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From ‘Little House on the Prairie’ to ‘Bewitched’ and More: Remembering 10 Favorite Child Stars

When you say the words “child star” to somebody, what will usually come to mind is the image of a former TV cutie who, upon the demise of their respective shows, heads down a path of self-destruction, oftentimes with tragic results. Thankfully, the vast majority of the people that follow — ranging from shows like Little House on the Prairie to Lassie, The Partridge Family and more — emerged from childhood stardom relatively unscathed. But it’s not always an easy journey.

Actress Juliet Mills, who played Phoebe Figalilly on the 1970 to 1971 sitcom Nanny and the Professor, worked on that show with three kid actors: David Doremus, Trent Lehman and Kim Richards. David left acting for a career in mobile electronics, but Trent committed suicide and Kim’s adult life (oftentimes chronicled on The Real Housewives of Beverly Hills) has been filled with bouts of alcoholism and emotional issues.

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“In some ways I was shocked,” Juliet explains in an exclusive interview regarding her costars, “but, you know, children brought into acting so young and everything — if they don’t have the right family environment, or a solid family life, which is what we [she and sister Hayley Mills] had with my parents, it’s a problem. We had that with my family in that fame never went to our heads in the sense that daddy always said, ‘You treat it like a job, but we’re so lucky to be doing what we love to do and be paid for it, but don’t expect to be treated like a star.’ If you are, that is a big mistake. Especially if you’re only 6, as Kim was.”

Pop culture historian Geoffrey Mark points to Anissa Jones, who played Buffy Davis on the 1966 to 1971 sitcom Family Affair and, in 1978, died of a drug overdose at the age of 18. “Anissa,” he says, “was not taught how to be anything more than Buffy. She wasn’t taught the exigencies of adult life. Life is wonderful, but life is hard. Life is making decisions and making changes when it’s necessary. Life is advocating for oneself. Life is also realizing that one is not the center of attention. Many child actors walk away from their shows not knowing any of these things and we’ve seen the carnage of it. The ones who end up truly well, like Ron Howard, are because his family knew exactly what to do and made sure when he was away from the set, he was a child that had chores in the house and responsibilities at home. They were on set with him to make sure he was being treated well.”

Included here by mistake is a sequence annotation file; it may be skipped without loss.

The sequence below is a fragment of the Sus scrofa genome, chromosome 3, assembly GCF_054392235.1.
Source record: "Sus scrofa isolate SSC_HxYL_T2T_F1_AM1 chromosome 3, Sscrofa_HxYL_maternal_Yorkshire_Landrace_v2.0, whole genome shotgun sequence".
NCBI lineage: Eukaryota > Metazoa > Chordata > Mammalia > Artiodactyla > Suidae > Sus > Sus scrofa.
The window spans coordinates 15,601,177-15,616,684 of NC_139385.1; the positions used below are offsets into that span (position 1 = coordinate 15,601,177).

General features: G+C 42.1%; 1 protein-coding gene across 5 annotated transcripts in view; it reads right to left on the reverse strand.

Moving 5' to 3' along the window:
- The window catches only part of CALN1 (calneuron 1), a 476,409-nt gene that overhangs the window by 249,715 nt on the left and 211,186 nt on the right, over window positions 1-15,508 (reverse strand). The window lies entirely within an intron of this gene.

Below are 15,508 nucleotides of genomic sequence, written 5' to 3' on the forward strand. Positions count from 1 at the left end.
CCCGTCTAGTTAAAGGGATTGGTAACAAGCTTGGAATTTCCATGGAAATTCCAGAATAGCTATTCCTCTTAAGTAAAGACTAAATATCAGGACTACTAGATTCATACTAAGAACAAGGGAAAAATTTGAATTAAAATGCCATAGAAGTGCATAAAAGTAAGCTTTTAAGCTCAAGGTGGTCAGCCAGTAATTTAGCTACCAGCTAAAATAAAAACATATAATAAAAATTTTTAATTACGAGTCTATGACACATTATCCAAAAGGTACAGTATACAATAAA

Someone who can attest to that is Karen Knotts, daughter of Don Knotts who costarred with Ron on The Andy Griffith Show and met him on the set. “Ron wasn’t like a kid at all,” she explains. “Not like any kid I knew. He just had this pose and maturity about him. Almost like a whole other personality, in a way. He was very friendly to me. I remember him showing me a little transistor radio that could fit in your hand, which in those days was unheard of. I hadn’t seen anything like that. It was gold in color and I guess was a precursor to him becoming a director.”

Lloyd J. Schwartz, whose father Sherwood Schwartz created both Gilligan’s Island and The Brady Bunch, and who worked on both shows, points to the fact that the actors playing the “Brady Kids” came out well, which he also attributes at least partially to their families.

“That is part of it,” he tells us. “You always want to cast the parents as well as your kids. One of the things I remember is that Mike Lookinland was offered the part of Eddie on The Courtship of Eddie’s Father and he was also offered the part of Bobby on The Brady Bunch. Because his parents didn’t want him to be the only kid on a set, they chose The Brady Bunch. These kids shared an experience and they had each other to share it with. There six of them and that was also very important to all of this. We also wanted to keep the parents very down front. On most shows they say, ‘Get the parents off the set,’ but we approached it like it was a family. That makes a big difference.”